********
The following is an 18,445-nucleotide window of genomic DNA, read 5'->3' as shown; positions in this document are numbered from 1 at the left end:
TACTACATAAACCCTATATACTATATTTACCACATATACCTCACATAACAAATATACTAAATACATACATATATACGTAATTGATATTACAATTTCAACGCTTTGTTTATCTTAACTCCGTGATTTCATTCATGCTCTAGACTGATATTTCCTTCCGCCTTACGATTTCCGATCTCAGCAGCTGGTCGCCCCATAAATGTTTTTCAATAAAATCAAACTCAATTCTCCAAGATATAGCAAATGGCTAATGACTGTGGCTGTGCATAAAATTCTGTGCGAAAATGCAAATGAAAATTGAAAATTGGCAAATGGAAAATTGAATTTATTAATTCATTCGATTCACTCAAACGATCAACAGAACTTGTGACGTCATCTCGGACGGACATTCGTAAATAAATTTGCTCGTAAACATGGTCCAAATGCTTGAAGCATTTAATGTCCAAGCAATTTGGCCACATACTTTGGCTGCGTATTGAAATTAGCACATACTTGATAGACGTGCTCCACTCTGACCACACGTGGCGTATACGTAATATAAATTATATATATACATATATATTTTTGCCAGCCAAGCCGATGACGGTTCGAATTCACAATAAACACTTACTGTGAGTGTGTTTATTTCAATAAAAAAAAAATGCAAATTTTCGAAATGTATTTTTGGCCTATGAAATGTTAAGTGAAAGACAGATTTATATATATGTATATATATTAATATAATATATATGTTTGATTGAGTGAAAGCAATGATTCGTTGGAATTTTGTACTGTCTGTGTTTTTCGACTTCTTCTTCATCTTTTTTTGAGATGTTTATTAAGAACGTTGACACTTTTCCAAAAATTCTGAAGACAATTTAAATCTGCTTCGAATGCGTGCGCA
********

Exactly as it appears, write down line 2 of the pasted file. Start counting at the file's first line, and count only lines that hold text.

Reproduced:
TACTACATAAACCCTATATACTATATTTACCACATATACCTCACATAACAAATATACTAAATACATACATATATACGTAATTGATATTACAATTTCAACGCTTTGTTTATCTTAACTCCGTGATTTCATTCATGCTCTAGACTGATATTTCCTTCCGCCTTACGATTTCCGATCTCAGCAGCTGGTCGCCCCATAAATGTTTTTCAATAAAATCAAACTCAATTCTCCAAGATATAGCAAATGGCTAATGACTGTGGCTGTGCATAAAATTCTGTGCGAAAATGCAAATGAAAATTGAAAATTGGCAAATGGAAAATTGAATTTATTAATTCATTCGATTCACTCAAACGATCAACAGAACTTGTGACGTCATCTCGGACGGACATTCGTAAATAAATTTGCTCGTAAACATGGTCCAAATGCTTGAAGCATTTAATGTCCAAGCAATTTGGCCACATACTTTGGCTGCGTATTGAAATTAGCACATACTTGATAGACGTGCTCCACTCTGACCACACGTGGCGTATACGTAATATAAATTATATATATACATATATATTTTTGCCAGCCAAGCCGATGACGGTTCGAATTCACAATAAACACTTACTGTGAGTGTGTTTATTTCAATAAAAAAAAAATGCAAATTTTCGAAATGTATTTTTGGCCTATGAAATGTTAAGTGAAAGACAGATTTATATATATGTATATATATTAATATAATATATATGTTTGATTGAGTGAAAGCAATGATTCGTTGGAATTTTGTACTGTCTGTGTTTTTCGACTTCTTCTTCATCTTTTTTTGAGATGTTTATTAAGAACGTTGACACTTTTCCAAAAATTCTGAAGACAATTTAAATCTGCTTCGAATGCGTGCGCA